Spirulina is a blue-green algae that contains a range of nutrients, such as B-vitamins, beta-carotene, and E-vitamins. It grows in salty freshwater and people use it as a dietary supplement in certain areas of the world for its high protein content. Spirulina is also a healthy source of polyunsaturated fats and C-phycocyanin. In addition, it has antibacterial, antioxidant, anti-inflammatory, immune-boosting, and cholesterol-lowering abilities. Despite having several health benefits, you may wonder if there are side effects of spirulina. (1, 2, 3)
Although spirulina is safe for many people, but it may have some side effects and downsides for individuals under certain conditions. Spirulina harvested in the wild contains toxins, which can pose a significant risk. For example, if it grows in the water that is contaminated with heavy metals, bacteria, or damaging particles called microcystins, it may harbor toxins. These toxins can damage the liver when eaten in enormous quantities. In Italy, North America, and China, they have discovered microcystin in algae supplements, which is an increasing problem for public health. Spirulina cultivated in controlled environments is low in microcystins because researchers have established techniques for removing and limiting these toxic compounds during the production. Therefore, make sure you are ingesting spirulina, which is free of microcystins. (4)
Wild-harvested spirulina that grows in contaminated water with heavy metals, bacteria, or damaging particles known as microcystins is toxic to health.
Can Slow Blood Clotting
Spirulina has an anticoagulant effect, which means it can thin your blood and boost blood clotting time. When you are wounded, coagulation helps avoid excessive bleeding or bruising. Spirulina may be hazardous for those taking blood thinners or those with bleeding disorders because it may reduce the capability of your blood to clot, leading to more bleeding. While some studies show spirulina does not influence blood coagulation time. However, there are little knowledge-based studies about its consequences on individuals who are already taking blood-thinning medication. Therefore, if you have a bleeding disorder or are on blood thinners, avoid consuming spirulina to prevent side effects. (5, 6, 7, 8)
Spirulina has an anticoagulant effect, it can thin your blood. Avoid consuming spirulina if you have a bleeding disorder or are taking blood thinners.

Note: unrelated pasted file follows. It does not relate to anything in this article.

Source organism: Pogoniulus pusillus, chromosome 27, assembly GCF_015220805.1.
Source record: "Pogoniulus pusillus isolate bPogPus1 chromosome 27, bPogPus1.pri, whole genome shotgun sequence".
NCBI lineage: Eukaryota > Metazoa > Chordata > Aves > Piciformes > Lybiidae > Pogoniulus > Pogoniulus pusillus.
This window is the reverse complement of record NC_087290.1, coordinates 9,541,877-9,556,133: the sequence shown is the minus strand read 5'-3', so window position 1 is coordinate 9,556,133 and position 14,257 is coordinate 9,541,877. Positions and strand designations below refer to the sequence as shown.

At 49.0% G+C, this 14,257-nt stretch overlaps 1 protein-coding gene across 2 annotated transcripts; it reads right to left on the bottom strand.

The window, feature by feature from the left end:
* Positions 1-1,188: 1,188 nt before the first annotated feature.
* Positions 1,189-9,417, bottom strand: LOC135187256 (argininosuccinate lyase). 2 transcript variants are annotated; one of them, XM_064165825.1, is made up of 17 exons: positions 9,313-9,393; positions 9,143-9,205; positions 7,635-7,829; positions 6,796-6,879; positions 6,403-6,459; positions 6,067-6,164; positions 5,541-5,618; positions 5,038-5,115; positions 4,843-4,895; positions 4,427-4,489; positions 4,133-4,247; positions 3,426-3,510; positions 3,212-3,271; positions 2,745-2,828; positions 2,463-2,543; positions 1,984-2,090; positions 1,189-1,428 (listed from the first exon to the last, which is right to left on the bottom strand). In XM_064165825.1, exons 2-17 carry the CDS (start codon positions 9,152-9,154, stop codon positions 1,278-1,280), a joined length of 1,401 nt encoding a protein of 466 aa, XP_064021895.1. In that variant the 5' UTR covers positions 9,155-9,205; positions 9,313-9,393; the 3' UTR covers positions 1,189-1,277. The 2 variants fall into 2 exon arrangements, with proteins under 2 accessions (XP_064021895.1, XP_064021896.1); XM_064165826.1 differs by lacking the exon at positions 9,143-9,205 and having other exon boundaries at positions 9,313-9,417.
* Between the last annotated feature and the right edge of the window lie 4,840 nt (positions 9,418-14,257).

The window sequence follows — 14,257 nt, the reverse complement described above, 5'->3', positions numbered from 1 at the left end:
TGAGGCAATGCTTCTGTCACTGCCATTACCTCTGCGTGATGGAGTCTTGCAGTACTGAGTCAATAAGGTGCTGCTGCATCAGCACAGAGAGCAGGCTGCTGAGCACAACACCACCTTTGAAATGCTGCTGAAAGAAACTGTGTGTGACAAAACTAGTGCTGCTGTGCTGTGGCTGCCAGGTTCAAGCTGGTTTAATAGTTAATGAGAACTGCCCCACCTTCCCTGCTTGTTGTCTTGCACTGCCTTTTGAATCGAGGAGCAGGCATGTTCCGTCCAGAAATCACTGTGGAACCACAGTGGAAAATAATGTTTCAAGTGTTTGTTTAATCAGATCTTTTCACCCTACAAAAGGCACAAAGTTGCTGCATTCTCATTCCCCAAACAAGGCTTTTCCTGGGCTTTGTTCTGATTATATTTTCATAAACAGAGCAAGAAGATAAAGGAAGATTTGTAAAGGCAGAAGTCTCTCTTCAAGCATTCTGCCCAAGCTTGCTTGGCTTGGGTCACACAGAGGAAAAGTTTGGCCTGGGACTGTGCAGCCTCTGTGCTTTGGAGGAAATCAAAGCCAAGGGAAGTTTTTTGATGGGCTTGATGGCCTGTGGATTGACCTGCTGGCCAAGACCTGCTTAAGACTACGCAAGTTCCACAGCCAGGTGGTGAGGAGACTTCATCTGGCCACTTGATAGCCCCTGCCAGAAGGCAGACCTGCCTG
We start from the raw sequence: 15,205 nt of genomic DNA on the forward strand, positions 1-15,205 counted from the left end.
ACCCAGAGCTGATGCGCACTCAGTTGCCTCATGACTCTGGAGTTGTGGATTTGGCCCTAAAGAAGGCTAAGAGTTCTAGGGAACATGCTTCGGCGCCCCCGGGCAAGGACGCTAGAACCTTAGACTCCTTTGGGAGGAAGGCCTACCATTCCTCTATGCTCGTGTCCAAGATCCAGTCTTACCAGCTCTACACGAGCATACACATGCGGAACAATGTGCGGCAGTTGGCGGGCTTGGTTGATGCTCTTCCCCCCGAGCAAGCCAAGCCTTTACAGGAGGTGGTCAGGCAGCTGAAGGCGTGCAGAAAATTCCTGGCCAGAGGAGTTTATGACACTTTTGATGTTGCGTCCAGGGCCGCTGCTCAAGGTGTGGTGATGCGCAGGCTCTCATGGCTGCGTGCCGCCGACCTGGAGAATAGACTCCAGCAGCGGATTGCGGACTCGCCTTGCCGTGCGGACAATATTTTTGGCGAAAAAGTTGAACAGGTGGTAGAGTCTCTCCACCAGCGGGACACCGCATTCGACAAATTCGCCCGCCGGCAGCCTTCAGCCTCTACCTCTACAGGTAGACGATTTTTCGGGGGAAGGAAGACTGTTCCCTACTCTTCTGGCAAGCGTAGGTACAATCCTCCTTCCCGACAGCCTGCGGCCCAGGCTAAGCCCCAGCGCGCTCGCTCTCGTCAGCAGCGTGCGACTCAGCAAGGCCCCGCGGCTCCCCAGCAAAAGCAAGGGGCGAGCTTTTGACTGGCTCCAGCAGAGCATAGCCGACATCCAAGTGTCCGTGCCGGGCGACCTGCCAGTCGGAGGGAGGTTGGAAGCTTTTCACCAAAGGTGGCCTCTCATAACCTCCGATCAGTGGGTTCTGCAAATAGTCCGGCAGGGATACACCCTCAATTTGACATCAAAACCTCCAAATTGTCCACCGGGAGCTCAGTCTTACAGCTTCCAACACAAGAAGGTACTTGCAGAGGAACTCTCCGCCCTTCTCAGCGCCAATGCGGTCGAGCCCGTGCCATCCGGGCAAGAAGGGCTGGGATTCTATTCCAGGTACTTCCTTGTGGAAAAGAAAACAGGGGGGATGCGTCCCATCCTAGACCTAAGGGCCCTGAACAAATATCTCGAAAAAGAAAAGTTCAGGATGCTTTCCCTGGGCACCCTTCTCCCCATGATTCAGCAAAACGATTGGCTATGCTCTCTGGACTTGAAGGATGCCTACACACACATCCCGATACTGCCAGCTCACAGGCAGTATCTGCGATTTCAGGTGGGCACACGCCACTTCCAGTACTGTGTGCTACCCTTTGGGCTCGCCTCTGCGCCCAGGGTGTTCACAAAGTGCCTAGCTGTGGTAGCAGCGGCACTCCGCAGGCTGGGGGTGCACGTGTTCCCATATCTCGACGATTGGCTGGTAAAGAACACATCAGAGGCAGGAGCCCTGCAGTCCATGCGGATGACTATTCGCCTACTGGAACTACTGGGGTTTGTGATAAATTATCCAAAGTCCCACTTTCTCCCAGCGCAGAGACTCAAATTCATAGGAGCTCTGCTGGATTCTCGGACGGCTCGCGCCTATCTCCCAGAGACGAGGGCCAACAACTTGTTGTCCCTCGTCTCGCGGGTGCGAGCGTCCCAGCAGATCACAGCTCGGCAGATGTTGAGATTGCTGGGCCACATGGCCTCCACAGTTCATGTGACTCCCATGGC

Can Worsen Autoimmune Diseases
Spirulina can boost your immune system by reinforcing immune cells called natural killer (NK) cells that attack perceived cell-level threats. Studies on animals and humans show that this effect can help reduce inflammation. However, it can do the opposite and worsen certain autoimmune in people with lupus, various sclerosis, and rheumatoid arthritis in which your immune system attacks your own body cells by enhancing the NK. Although these side effects seem very rare and people with autoimmune condition should avoid spirulina supplements. (9, 10, 11, 12, 13, 15)
People who have lupus, multiple sclerosis, or rheumatoid arthritis should avoid Spirulina supplements. Spirulina may exacerbate certain autoimmune conditions.
Some individuals may have spirulina allergies. Reactions can be deadly in serious cases. According to one research, individuals with allergies are more likely to respond to spirulina than those without allergies. To prevent side effects, people with allergies should not consume spirulina supplement or should talk to their doctor before using it. Spirulina and other algae contain phenylalanine. Therefore, an individual with phenylketonuria should strictly avoid it. Some minor spirulina side effects may include nausea, sleeplessness, and headaches. However, spirulina is still considered safe, and most individuals experience no side effects. (16, 17, 18)
Some people may be allergic to spirulina. In severe cases, reactions can be fatal.
Spirulina may cause side effects in some people. It is best to consult with a health care provider before taking it. To avoid contaminated spirulina, which contain toxins, only buy product from trusted brands tested by third-party organizations like the U.S. Consumer lab, or NSF International, Pharmacopeia (USP).
- Use of the effluent from biogas production for cultivation of Spirulina. Bioprocess Biosyst Eng. 2017.
- The fate of microcystins in the environment and challenges for monitoring. Toxins (Basel). 2014.
- Detection of the hepatotoxic microcystins in 36 kinds of cyanobacteria Spirulina food products in China. Food Addit Contam Part A Chem Anal Control Expo Risk Assess. 2008.
- Contamination by Microcystis and microcystins of blue-green algae food supplements (BGAS) on the Italian market and possible risk for the exposed population. Food Chem Toxicol. 2012.
- Detection of Cyanotoxins in Algae Dietary Supplements. Toxins (Basel). 2017.
- Microcystins in water and in microalgae: Do microcystins as microalgae contaminants warrant the current public alarm? Toxicol Rep. 2018.
- Enhancement of antitumor natural killer cell activation by orally administered Spirulina extract in mice. Cancer Sci. 2009.
- Spirulina elicits the activation of innate immunity and increases resistance against Vibrio alginolyticus in shrimp. Fish Shellfish Immunol. 2016.
- Dietary Spirulina platensis enhances humoral and cell-mediated immune functions in chickens. Immunopharmacol Immunotoxicol. 1996.
- Antioxidant and anti-inflammatory properties of an aqueous cyanophyta extract derived from Arthrospira platensis: contribution to bioactivities by the non-phycocyanin aqueous fraction. J Med Food. 2015.
- Anaphylaxis to Spirulina confirmed by skin prick test with ingredients of Spirulina tablets. Food Chem Toxicol. 2014.
- Cyanobacteria: an unrecognized ubiquitous sensitizing allergen? Allergy Asthma Proc. 2011.